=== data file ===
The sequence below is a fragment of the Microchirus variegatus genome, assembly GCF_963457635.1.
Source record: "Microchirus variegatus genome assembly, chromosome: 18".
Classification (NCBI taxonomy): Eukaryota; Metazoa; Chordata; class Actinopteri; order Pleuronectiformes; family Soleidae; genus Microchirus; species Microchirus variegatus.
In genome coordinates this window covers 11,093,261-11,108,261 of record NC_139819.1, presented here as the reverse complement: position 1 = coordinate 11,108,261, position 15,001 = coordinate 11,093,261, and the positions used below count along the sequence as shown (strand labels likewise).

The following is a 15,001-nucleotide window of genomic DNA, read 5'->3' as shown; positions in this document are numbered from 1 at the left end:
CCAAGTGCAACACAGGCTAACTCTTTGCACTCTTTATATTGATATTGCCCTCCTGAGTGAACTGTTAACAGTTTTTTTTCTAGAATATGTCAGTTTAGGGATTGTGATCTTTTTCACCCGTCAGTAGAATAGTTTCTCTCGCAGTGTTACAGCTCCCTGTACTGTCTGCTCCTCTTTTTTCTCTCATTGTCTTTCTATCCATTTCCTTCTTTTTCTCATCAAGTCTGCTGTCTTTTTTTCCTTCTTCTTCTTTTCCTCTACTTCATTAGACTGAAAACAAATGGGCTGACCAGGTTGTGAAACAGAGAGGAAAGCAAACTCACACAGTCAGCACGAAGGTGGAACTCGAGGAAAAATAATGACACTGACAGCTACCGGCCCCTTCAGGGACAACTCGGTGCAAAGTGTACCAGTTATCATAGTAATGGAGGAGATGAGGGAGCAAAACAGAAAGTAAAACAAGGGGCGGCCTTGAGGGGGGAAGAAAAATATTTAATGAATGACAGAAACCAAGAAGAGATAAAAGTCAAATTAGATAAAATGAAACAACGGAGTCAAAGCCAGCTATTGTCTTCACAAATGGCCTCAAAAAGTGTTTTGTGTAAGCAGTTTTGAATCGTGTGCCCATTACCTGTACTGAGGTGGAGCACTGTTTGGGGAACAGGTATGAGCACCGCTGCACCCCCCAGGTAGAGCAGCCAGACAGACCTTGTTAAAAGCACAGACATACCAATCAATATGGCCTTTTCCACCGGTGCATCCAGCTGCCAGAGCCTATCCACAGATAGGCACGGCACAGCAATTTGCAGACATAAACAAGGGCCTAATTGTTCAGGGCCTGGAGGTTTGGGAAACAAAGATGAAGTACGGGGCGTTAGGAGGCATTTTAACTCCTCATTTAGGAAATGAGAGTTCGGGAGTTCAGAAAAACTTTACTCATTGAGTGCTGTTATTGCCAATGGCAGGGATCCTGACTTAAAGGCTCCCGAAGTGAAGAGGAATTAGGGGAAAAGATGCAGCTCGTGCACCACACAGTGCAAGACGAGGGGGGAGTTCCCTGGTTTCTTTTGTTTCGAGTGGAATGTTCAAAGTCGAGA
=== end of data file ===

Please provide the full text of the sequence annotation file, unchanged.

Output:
The sequence below is a fragment of the Microchirus variegatus genome, assembly GCF_963457635.1.
Source record: "Microchirus variegatus genome assembly, chromosome: 18".
Classification (NCBI taxonomy): Eukaryota; Metazoa; Chordata; class Actinopteri; order Pleuronectiformes; family Soleidae; genus Microchirus; species Microchirus variegatus.
In genome coordinates this window covers 11,093,261-11,108,261 of record NC_139819.1, presented here as the reverse complement: position 1 = coordinate 11,108,261, position 15,001 = coordinate 11,093,261, and the positions used below count along the sequence as shown (strand labels likewise).

The following is a 15,001-nucleotide window of genomic DNA, read 5'->3' as shown; positions in this document are numbered from 1 at the left end:
CCAAGTGCAACACAGGCTAACTCTTTGCACTCTTTATATTGATATTGCCCTCCTGAGTGAACTGTTAACAGTTTTTTTTCTAGAATATGTCAGTTTAGGGATTGTGATCTTTTTCACCCGTCAGTAGAATAGTTTCTCTCGCAGTGTTACAGCTCCCTGTACTGTCTGCTCCTCTTTTTTCTCTCATTGTCTTTCTATCCATTTCCTTCTTTTTCTCATCAAGTCTGCTGTCTTTTTTTCCTTCTTCTTCTTTTCCTCTACTTCATTAGACTGAAAACAAATGGGCTGACCAGGTTGTGAAACAGAGAGGAAAGCAAACTCACACAGTCAGCACGAAGGTGGAACTCGAGGAAAAATAATGACACTGACAGCTACCGGCCCCTTCAGGGACAACTCGGTGCAAAGTGTACCAGTTATCATAGTAATGGAGGAGATGAGGGAGCAAAACAGAAAGTAAAACAAGGGGCGGCCTTGAGGGGGGAAGAAAAATATTTAATGAATGACAGAAACCAAGAAGAGATAAAAGTCAAATTAGATAAAATGAAACAACGGAGTCAAAGCCAGCTATTGTCTTCACAAATGGCCTCAAAAAGTGTTTTGTGTAAGCAGTTTTGAATCGTGTGCCCATTACCTGTACTGAGGTGGAGCACTGTTTGGGGAACAGGTATGAGCACCGCTGCACCCCCCAGGTAGAGCAGCCAGACAGACCTTGTTAAAAGCACAGACATACCAATCAATATGGCCTTTTCCACCGGTGCATCCAGCTGCCAGAGCCTATCCACAGATAGGCACGGCACAGCAATTTGCAGACATAAACAAGGGCCTAATTGTTCAGGGCCTGGAGGTTTGGGAAACAAAGATGAAGTACGGGGCGTTAGGAGGCATTTTAACTCCTCATTTAGGAAATGAGAGTTCGGGAGTTCAGAAAAACTTTACTCATTGAGTGCTGTTATTGCCAATGGCAGGGATCCTGACTTAAAGGCTCCCGAAGTGAAGAGGAATTAGGGGAAAAGATGCAGCTCGTGCACCACACAGTGCAAGACGAGGGGGGAGTTCCCTGGTTTCTTTTGTTTCGAGTGGAATGTTCAAAGTCGAGA